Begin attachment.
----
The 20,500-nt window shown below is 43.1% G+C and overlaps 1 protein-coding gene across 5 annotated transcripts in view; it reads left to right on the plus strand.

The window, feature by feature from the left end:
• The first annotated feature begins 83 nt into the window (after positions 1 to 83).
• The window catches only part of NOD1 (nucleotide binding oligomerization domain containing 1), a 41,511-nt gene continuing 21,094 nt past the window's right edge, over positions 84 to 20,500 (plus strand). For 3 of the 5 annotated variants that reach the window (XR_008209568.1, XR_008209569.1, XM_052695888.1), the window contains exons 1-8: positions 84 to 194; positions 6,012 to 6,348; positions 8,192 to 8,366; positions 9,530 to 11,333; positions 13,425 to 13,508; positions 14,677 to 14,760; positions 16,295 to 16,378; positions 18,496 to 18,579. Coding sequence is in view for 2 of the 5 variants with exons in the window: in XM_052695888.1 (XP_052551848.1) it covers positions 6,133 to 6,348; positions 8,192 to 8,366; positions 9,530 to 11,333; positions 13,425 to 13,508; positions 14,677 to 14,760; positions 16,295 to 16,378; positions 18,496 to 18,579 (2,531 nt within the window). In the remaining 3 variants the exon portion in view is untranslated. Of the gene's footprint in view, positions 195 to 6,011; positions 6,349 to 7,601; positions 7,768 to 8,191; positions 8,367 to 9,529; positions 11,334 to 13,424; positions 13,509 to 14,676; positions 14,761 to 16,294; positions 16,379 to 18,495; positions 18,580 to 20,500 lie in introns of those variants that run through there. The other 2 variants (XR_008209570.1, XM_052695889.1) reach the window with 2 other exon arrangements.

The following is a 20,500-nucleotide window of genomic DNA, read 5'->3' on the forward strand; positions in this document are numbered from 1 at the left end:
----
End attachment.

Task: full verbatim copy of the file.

The 20,500-nt window shown below is 43.1% G+C and overlaps 1 protein-coding gene across 5 annotated transcripts in view; it reads left to right on the plus strand.

The window, feature by feature from the left end:
• The first annotated feature begins 83 nt into the window (after positions 1 to 83).
• The window catches only part of NOD1 (nucleotide binding oligomerization domain containing 1), a 41,511-nt gene continuing 21,094 nt past the window's right edge, over positions 84 to 20,500 (plus strand). For 3 of the 5 annotated variants that reach the window (XR_008209568.1, XR_008209569.1, XM_052695888.1), the window contains exons 1-8: positions 84 to 194; positions 6,012 to 6,348; positions 8,192 to 8,366; positions 9,530 to 11,333; positions 13,425 to 13,508; positions 14,677 to 14,760; positions 16,295 to 16,378; positions 18,496 to 18,579. Coding sequence is in view for 2 of the 5 variants with exons in the window: in XM_052695888.1 (XP_052551848.1) it covers positions 6,133 to 6,348; positions 8,192 to 8,366; positions 9,530 to 11,333; positions 13,425 to 13,508; positions 14,677 to 14,760; positions 16,295 to 16,378; positions 18,496 to 18,579 (2,531 nt within the window). In the remaining 3 variants the exon portion in view is untranslated. Of the gene's footprint in view, positions 195 to 6,011; positions 6,349 to 7,601; positions 7,768 to 8,191; positions 8,367 to 9,529; positions 11,334 to 13,424; positions 13,509 to 14,676; positions 14,761 to 16,294; positions 16,379 to 18,495; positions 18,580 to 20,500 lie in introns of those variants that run through there. The other 2 variants (XR_008209570.1, XM_052695889.1) reach the window with 2 other exon arrangements.

The following is a 20,500-nucleotide window of genomic DNA, read 5'->3' on the forward strand; positions in this document are numbered from 1 at the left end: